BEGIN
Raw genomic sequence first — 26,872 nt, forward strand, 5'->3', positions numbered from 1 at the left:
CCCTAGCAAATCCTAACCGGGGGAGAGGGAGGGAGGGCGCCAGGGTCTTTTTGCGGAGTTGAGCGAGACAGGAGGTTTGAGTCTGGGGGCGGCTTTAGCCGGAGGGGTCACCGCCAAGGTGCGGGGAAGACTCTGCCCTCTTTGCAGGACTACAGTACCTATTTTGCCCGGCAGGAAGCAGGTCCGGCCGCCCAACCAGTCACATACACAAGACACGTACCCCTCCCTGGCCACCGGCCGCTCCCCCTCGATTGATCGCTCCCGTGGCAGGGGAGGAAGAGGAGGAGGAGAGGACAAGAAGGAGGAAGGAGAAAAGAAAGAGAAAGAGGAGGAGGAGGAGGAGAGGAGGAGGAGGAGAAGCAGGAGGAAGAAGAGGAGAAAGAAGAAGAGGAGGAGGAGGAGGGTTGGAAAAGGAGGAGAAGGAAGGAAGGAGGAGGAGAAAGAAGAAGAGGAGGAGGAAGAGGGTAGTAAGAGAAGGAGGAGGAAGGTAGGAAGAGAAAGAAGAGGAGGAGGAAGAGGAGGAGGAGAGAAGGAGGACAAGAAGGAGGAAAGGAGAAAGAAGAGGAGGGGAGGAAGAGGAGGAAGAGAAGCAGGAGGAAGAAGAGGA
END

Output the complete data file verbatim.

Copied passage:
Raw genomic sequence first — 26,872 nt, forward strand, 5'->3', positions numbered from 1 at the left:
CCCTAGCAAATCCTAACCGGGGGAGAGGGAGGGAGGGCGCCAGGGTCTTTTTGCGGAGTTGAGCGAGACAGGAGGTTTGAGTCTGGGGGCGGCTTTAGCCGGAGGGGTCACCGCCAAGGTGCGGGGAAGACTCTGCCCTCTTTGCAGGACTACAGTACCTATTTTGCCCGGCAGGAAGCAGGTCCGGCCGCCCAACCAGTCACATACACAAGACACGTACCCCTCCCTGGCCACCGGCCGCTCCCCCTCGATTGATCGCTCCCGTGGCAGGGGAGGAAGAGGAGGAGGAGAGGACAAGAAGGAGGAAGGAGAAAAGAAAGAGAAAGAGGAGGAGGAGGAGGAGAGGAGGAGGAGGAGAAGCAGGAGGAAGAAGAGGAGAAAGAAGAAGAGGAGGAGGAGGAGGGTTGGAAAAGGAGGAGAAGGAAGGAAGGAGGAGGAGAAAGAAGAAGAGGAGGAGGAAGAGGGTAGTAAGAGAAGGAGGAGGAAGGTAGGAAGAGAAAGAAGAGGAGGAGGAAGAGGAGGAGGAGAGAAGGAGGACAAGAAGGAGGAAAGGAGAAAGAAGAGGAGGGGAGGAAGAGGAGGAAGAGAAGCAGGAGGAAGAAGAGGA